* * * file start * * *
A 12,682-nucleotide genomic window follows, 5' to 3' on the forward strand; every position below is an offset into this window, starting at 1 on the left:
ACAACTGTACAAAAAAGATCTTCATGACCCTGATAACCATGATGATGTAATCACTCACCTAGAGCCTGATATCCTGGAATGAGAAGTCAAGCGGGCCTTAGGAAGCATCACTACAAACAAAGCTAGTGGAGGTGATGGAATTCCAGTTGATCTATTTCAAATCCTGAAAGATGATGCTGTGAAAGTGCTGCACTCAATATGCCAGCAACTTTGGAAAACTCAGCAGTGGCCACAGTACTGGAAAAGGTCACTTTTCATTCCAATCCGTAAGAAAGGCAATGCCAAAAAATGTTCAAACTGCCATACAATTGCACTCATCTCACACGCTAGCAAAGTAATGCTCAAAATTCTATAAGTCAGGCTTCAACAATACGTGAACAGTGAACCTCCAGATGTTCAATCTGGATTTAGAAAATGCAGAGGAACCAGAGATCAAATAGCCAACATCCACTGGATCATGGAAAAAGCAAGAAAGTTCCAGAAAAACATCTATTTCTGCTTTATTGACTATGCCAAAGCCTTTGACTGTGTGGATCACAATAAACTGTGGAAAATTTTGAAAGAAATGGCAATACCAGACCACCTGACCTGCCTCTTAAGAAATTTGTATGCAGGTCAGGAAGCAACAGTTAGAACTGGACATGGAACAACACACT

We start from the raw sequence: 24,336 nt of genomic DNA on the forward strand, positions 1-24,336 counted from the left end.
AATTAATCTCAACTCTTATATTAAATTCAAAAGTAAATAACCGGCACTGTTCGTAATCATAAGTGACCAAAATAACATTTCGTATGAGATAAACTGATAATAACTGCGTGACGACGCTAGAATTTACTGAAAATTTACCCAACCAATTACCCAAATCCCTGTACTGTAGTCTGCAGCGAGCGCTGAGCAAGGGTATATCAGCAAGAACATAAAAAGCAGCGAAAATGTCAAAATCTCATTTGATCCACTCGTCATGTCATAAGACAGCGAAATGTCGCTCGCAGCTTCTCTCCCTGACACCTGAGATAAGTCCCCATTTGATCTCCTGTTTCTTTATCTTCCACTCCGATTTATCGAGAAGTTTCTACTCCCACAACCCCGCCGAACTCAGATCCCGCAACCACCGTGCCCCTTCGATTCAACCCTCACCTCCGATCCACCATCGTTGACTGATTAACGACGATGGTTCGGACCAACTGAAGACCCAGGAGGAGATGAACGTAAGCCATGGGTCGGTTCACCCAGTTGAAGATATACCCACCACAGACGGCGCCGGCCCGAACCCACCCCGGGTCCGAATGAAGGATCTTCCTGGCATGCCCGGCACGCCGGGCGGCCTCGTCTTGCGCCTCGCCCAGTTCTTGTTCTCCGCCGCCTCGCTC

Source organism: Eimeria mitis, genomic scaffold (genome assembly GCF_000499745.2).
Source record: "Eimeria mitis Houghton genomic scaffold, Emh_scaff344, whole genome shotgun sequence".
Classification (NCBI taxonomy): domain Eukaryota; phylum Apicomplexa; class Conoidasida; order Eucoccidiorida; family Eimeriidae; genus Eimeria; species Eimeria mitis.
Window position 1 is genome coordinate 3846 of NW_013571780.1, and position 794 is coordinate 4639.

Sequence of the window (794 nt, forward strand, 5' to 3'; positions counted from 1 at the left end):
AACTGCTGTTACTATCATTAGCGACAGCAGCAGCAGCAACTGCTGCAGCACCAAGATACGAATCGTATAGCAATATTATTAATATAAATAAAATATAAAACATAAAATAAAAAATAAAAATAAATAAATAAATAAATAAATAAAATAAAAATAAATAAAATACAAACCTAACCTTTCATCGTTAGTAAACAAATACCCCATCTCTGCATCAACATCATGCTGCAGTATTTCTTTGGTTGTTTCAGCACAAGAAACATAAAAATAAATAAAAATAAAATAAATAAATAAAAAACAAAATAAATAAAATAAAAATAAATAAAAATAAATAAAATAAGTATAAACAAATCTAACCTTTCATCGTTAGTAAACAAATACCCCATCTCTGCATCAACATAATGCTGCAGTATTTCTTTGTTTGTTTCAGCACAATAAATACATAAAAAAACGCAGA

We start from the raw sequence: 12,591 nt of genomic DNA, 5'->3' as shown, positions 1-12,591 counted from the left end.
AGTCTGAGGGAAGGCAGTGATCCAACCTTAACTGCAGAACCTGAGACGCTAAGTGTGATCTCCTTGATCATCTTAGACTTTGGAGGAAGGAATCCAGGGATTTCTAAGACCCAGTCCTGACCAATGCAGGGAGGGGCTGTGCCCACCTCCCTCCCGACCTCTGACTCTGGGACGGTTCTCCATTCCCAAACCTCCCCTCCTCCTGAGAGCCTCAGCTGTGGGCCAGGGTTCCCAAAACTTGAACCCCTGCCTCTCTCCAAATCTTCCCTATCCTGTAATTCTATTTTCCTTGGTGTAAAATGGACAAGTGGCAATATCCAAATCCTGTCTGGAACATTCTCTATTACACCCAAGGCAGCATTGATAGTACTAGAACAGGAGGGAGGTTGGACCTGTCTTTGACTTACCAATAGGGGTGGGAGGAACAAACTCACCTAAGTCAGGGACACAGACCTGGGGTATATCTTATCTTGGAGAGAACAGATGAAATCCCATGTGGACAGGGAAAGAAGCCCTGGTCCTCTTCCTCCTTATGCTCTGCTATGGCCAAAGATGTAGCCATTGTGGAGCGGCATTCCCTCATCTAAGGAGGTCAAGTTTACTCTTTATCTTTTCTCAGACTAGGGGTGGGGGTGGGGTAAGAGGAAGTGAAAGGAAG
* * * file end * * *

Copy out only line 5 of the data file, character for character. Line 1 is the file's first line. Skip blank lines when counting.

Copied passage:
Source organism: Eimeria mitis, genomic scaffold (genome assembly GCF_000499745.2).